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Amowitz looking to improve the world, one day at a time
ECU medical graduate Lynn Amowitz spoke about her work in Iraq with Physicians for Human Rights during a lecture Nov. 7 at the Brody School of Medicine.
GREENVILLE, N.C. (Dec. 16, 2003) — Lynn Lieberman Amowitz remembers trying to give her winter coat to another child in sixth grade. "I perceived the child as poor, and I kept giving the kid my coat. I've always have had the need to help," she said recently at the Brody School of Medicine at East Carolina University.
Amowitz was on campus to deliver a Perspectives of Medicine lecture, "Wind, Sand, and Flies" at the medical school Nov. 7 and to be recognized the next day as one of ECU's outstanding alumni.
She said the alumni award was "a huge surprise. I was in Iraq when I heard."
That's suitable. Amowitz is the senior medical researcher with Physicians for Human Rights. The 1992 graduate of the Brody School of Medicine also holds a faculty appointment at the Brigham and Women's Hospital, a Harvard University hospital, in Boston.
She is also the daughter of Dr. Edward Lieberman, ECU professor of physiology.
During her lecture at the medical school, Amowitz described her work for PHR in Iraq in 2003 and in previous years in Afghanistan, Kosovo, Pakistan, Sierra Leone and Nigeria to document the health consequences of a wide range of human rights violations.
"Physicians for Human Rights has a strict policy of impartiality. We use medical and forensic sciences and tenets of international human rights," she said. The organization, founded in 1986 in Boston, mobilizes the health professions to promote health by protecting human rights.
Since March, PHR has had an ongoing presence in Iraq, and Amowitz was part of that project for four months.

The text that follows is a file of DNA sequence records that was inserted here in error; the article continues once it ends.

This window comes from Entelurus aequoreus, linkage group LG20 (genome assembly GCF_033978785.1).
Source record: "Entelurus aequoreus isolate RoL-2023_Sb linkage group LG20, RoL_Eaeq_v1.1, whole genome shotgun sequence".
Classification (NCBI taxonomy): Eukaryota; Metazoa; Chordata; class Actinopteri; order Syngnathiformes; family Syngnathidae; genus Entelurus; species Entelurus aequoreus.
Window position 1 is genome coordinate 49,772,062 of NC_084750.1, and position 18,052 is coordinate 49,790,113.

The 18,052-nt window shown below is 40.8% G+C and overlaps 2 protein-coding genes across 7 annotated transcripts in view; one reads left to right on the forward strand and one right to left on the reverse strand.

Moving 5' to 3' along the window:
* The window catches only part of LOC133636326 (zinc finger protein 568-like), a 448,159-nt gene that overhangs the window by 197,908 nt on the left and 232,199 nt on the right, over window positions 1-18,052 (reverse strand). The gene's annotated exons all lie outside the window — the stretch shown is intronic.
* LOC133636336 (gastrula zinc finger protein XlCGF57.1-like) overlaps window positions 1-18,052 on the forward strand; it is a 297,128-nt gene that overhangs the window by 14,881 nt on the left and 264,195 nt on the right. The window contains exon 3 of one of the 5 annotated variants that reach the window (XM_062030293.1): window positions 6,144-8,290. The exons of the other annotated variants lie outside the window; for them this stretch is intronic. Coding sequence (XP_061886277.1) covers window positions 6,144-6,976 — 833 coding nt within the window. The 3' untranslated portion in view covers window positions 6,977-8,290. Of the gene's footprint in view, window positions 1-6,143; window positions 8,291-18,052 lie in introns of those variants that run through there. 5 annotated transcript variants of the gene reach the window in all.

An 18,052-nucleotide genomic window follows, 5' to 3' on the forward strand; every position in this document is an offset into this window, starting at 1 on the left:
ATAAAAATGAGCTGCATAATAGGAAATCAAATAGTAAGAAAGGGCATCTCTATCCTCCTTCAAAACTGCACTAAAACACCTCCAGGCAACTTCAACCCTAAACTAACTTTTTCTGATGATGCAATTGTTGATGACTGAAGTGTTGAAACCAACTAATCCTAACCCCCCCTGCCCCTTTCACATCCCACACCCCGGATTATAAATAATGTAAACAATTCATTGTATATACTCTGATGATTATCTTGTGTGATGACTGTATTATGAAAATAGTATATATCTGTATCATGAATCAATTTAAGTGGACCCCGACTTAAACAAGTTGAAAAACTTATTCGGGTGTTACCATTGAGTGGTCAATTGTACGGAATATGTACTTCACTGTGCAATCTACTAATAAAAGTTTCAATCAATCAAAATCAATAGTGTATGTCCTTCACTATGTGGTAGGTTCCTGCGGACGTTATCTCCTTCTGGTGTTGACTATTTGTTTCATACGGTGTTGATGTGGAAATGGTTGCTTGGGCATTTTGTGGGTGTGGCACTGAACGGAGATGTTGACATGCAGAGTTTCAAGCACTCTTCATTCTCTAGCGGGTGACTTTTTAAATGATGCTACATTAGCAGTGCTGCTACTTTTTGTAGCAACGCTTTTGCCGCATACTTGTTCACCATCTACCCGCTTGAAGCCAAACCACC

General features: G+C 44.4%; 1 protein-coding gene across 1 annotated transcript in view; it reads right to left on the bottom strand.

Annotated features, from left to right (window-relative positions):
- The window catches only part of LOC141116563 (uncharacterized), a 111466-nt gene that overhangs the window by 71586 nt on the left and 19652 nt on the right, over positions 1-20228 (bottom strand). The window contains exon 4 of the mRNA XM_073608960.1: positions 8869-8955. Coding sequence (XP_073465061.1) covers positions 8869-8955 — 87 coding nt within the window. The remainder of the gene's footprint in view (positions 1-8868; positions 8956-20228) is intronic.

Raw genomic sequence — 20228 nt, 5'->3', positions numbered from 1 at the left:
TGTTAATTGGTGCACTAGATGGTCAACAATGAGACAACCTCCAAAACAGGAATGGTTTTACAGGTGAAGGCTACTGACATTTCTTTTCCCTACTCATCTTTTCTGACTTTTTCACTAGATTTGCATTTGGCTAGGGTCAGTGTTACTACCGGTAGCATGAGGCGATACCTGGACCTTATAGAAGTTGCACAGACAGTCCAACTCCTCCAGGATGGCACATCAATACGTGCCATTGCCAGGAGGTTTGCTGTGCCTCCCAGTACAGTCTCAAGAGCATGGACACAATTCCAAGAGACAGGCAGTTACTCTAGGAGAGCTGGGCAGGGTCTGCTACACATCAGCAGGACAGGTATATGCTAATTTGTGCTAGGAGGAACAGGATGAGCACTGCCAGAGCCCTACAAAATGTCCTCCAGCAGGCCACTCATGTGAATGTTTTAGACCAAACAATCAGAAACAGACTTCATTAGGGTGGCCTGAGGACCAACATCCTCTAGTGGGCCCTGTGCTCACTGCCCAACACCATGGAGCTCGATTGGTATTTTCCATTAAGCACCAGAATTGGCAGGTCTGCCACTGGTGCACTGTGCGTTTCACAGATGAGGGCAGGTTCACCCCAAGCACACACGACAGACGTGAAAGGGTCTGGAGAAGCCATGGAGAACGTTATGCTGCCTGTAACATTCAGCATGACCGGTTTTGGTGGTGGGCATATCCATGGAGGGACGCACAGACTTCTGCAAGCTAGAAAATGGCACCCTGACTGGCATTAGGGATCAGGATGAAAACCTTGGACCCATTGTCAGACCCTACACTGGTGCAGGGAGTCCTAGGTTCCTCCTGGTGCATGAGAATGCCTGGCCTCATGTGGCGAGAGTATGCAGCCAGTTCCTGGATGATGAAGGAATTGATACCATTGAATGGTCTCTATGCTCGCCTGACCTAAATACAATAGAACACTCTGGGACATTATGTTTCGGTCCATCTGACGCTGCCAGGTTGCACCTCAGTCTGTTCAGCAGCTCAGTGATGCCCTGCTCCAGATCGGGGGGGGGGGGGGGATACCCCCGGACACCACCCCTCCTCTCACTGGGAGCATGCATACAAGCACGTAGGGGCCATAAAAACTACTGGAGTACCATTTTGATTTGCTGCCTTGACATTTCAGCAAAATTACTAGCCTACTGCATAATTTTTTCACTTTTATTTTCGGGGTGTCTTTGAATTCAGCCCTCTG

Amowitz found dire circumstances regarding women's health care when she entered Iraq earlier this year as the American-led troops pushed northward. She worked in Iraq before, during and after the end of major combat.
"As the troops went up, we went with them. We camped in the desert or with the military," Amowitz said. "We decided at this time to pair up with the military at night, which is unusual for a human rights group."
In Iraq, 262 mass graves were found. "You can't do DNA on 300,000 missing people," she said.
"PHR decided to go into southern Iraq since not much was known about that region. We looked at human rights abuse since 1991 and women's health issues," she said.
A survey of 2,276 households conducted by Amowitz, her team and local trained data collectors in June and July found that people living in southern Iraq experienced widespread human rights abuses under Saddam Hussein's Ba'ath regime from 1991 to April 2003. They also found strong support for the protection of human rights and overwhelming support for a process of justice to hold the perpetrators accountable.
According to PHR, heads of household were questioned about human rights abuses that occurred among household members, about women's health and human rights, and about the issue of accountability for past abuses. A wealth of human rights data emerged, including the finding that 47 percent of households surveyed reported one or more human rights abuses in the period since 1991. Abuses included torture, killings, forced conscription, gunshot wounds, kidnappings, ear amputation, landmine injuries, sexual assault and hostage taking.
"Some Iraqis thought that the U.S. would come in and the next day the electricity would be back on. Electricity hasn't been adequate there in 35 years," Amowitz said.
She added that as pressure from the outside increases, PHR sees abuses in the country increase. "This was seen in Iraq as the U.S. turned up the pressure," she said.
As she goes into areas, she meets with the local leaders. "In Afghanistan, I meet with the Taliban and its local leaders. You have to go and get their views as well. I have the headscarf or local dress, and I wear that. They might not have agreed but they didn't stop me. We go
Jeannine Manning Hutson
East Carolina University
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